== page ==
This method is based on the direct Fick principle and utilizes a sudden increase in the arterial saturation of oxygen as the tracer. The amount which accumulates in cerebral tissue is measured over time (t). Cerebral blood flow is calculated from the ratio of the amount of tracer accumulated to the amount introduced during time t:
where K = 0.89 is a constant which reflects the ratio of cerebral to large-vessel hematocrit (0.69), the molecular weight of hemoglobin (64 500), and cerebral tissue density.
When there is a small sudden increase in arterial saturation, the initial increase in cerebral HbO 2 concentration [HbO2] represents the accumulation of tracer. The quantity introduced is given by the product of the integral of D SaO2 with respect to time and the arterial total hemoglobin concentration [tHb]. It is clear that a number of assumptions must be made during measurement of cerebral blood flow using this method, including constant cerebral blood flow, cerebral blood volume, and oxygen extraction. Early work in adults suggests that cerebral blood flow changes minimally for PaO2 between 6 and 13 kPa. Similarly, oxygen extraction and blood volume have been observed to vary little (the latter is also measurable by near-infrared spectroscopy).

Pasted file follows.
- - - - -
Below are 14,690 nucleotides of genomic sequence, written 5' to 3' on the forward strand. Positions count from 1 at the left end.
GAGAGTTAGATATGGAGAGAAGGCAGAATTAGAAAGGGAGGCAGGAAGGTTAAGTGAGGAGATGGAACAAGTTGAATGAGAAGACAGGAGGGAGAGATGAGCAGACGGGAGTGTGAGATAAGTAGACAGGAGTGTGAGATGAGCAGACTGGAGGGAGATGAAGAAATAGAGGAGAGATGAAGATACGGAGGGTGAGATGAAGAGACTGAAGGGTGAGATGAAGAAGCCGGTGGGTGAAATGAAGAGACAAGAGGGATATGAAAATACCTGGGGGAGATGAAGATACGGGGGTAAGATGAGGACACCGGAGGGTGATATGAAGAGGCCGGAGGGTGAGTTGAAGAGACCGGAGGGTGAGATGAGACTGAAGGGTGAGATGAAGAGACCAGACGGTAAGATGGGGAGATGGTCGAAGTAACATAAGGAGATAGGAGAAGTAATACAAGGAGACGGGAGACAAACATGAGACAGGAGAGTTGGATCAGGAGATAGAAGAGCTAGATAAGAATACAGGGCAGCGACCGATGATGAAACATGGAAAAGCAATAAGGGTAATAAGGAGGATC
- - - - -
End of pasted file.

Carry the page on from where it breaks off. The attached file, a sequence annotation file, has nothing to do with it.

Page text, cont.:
The equipment required to make this measurement includes a near-infrared spectroscopy monitor and a pulse oximeter capable of beat-by-beat measurement of SaO2. Even if an ear probe is used, the lung-brain circulation time is 1 to 2 s faster than the lung-ear circulation time and an adjustment must be made. Early work in pediatric practice (transmission near-infrared spectroscopy) ( Edwards,...eia/ 1988) has been extended to adults (reflectance near-infrared spectroscopy), but further development of these emerging technologies is required before the widespread use of this method can be recommended.
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